Why is time management such a huge industry with so many books and courses available? Because most of us are absolutely shocking at it, wish we could do it better and occasionally make half-hearted attempts to be more efficient – but somehow never get around to it.
The importance of time management
As a small business person it is absolutely vital that you make the most of your time. Some people will say you that time is money but it’s much more than that. There is only so much time in the day, it is a limited resource. How you use your time will be one of the most significant factors in the success of your business.
The success of your business is based largely upon your ability to think clearly and logically about a wide variety of topics, from where the company’s vision and how that is going to be achieved, to tackling the issues that seem to crop up every day.
Good time management techniques will also stop you fretting about those things you haven’t done, help you sleep at night, and ensure that you take enough breaks and time off to keep yourself refreshed and working at peak productivity.
It’s hard to believe that rushing around and having lots to do could, with the right techniques, become a source of tranquility and allow a quiet sense of achievement. But find out what works for you and you will achieve more, and be more relaxed, than you ever thought possible.
Write it all down
The first thing is to write down absolutely everything that you have to do, from the biggest to the smallest jobs, including business and personal tasks.
This will be your master list, and it makes sure that no matter how busy you are, you never forget anything. If it’s on the list it will get done – eventually!
The great thing about making lists is that the human brain loves to complete things. The same drive that makes crosswords and jigsaws so addictive can also be harnessed to get your jobs done.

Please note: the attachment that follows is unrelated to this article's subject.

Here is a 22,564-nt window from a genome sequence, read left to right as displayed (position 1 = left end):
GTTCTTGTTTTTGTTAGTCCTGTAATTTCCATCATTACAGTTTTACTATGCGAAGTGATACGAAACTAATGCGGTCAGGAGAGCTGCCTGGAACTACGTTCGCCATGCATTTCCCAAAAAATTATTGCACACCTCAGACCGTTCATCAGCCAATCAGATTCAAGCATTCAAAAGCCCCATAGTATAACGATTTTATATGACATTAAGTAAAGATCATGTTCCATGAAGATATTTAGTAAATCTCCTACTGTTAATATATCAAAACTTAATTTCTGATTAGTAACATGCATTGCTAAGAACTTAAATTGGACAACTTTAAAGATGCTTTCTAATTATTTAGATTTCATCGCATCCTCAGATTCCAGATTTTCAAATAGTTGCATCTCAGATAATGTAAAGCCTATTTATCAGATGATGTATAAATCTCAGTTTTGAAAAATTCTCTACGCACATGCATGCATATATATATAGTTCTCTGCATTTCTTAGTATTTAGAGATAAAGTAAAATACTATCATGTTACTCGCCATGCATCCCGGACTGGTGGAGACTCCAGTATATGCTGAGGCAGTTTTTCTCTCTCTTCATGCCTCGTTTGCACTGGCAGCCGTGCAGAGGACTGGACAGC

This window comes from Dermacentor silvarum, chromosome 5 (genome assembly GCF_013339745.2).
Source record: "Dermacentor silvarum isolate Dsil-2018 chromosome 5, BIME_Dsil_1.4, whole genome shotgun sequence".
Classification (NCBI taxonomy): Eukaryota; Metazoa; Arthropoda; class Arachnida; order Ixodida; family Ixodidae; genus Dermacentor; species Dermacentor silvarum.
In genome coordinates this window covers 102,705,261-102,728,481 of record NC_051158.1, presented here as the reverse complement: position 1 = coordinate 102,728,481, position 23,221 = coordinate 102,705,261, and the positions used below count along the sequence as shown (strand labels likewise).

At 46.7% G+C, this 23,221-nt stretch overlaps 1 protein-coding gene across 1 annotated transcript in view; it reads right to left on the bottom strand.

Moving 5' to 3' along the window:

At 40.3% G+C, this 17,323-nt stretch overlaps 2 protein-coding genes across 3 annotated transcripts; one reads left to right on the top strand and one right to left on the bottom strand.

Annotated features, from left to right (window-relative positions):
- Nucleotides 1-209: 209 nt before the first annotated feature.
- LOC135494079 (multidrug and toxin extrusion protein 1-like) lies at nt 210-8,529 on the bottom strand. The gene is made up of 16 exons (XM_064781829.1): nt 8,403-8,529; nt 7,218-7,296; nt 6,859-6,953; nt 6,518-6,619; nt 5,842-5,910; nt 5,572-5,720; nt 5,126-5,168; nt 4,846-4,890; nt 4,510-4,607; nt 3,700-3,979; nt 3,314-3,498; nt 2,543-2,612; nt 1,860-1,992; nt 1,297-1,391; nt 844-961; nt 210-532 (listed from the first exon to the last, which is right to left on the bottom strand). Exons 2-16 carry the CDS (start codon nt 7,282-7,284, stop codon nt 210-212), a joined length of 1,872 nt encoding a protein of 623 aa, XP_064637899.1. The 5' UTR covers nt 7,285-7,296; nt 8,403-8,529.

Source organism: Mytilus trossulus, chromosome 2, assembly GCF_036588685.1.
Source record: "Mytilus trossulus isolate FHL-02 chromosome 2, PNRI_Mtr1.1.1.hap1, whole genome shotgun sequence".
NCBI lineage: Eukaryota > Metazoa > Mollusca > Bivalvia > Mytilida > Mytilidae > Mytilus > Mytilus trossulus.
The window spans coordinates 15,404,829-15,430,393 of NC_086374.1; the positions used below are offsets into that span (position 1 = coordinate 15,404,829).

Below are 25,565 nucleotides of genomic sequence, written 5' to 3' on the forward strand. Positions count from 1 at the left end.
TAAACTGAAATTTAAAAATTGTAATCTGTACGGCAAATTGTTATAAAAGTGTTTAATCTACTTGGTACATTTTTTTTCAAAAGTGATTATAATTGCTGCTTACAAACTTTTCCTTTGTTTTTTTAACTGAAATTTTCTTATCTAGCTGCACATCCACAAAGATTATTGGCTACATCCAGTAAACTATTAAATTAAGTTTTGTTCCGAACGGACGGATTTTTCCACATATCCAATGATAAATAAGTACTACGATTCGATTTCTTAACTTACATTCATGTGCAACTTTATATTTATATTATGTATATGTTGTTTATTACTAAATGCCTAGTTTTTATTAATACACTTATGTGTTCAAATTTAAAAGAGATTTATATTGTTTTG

Think about the last time you crossed something off a list and how good you felt, and imagine doing that every day.
The master list provides the raw material for your daily to do lists.
The next steps are to prioritise your tasks and work out how much time it will take. When working out how much time something will take it’s always best to err on the side of too much time rather than too little.
Towards the end of each working day, go back to your master list and draw up your list for the next day. When you go home, place it on your desk or counter or dashboard so that it’s the first thing you see when you come into work the next day.
In addition to daily planning it’s also important to plan over longer periods of time, which is why an annual wall chart is such a useful tool.
The first thing you should do is to give yourself some time off! Mark off your annual holiday(s), weekend breaks and any other time off, for example for major family occasions.
Then mark major deadlines and work backwards to see when the work has to start, also marking on any milestones that have to be met.
Keep this somewhere you can see it, it will help keep you focused.
Know your best times of day
Some people work best in the early hours of the morning, some late at night. Know what’s best for you and schedule your tasks accordingly. If mornings are your best time, do all the complex ‘thinking’ work then and leave afternoons free for meetings, travel and less intellectually demanding chores.
Most people hit a post-lunch or mid-afternoon energy slump.
Use this time to do low-energy tasks like essential reading, replying to emails, meetings, filing or running errands. Also do jobs that need a little physical energy that will help wake you up again, such as tidying up or walking to a meeting.
In the corporate world it’s difficult to develop your own style unless you have a very senior position. One of the beauties of being your own boss is that this is relatively easy.
If you have the money and the desire, be quirky. One top manager has not one but two BlackBerrys. Another is so irritated by being interrupted by his mobile phone that he refuses to ever answer it, instead it’s always answered by his PA (harking back to the old days of a boss having their secretary answer the phone).
One of the most important tasks of a business owner is to think strategically about the business and mull over solutions to tricky problems. For many, getting into the office a couple of hours before everyone else is the secret.
Supported by Business Builders and originally posted on http://au.smallbusiness.yahoo.com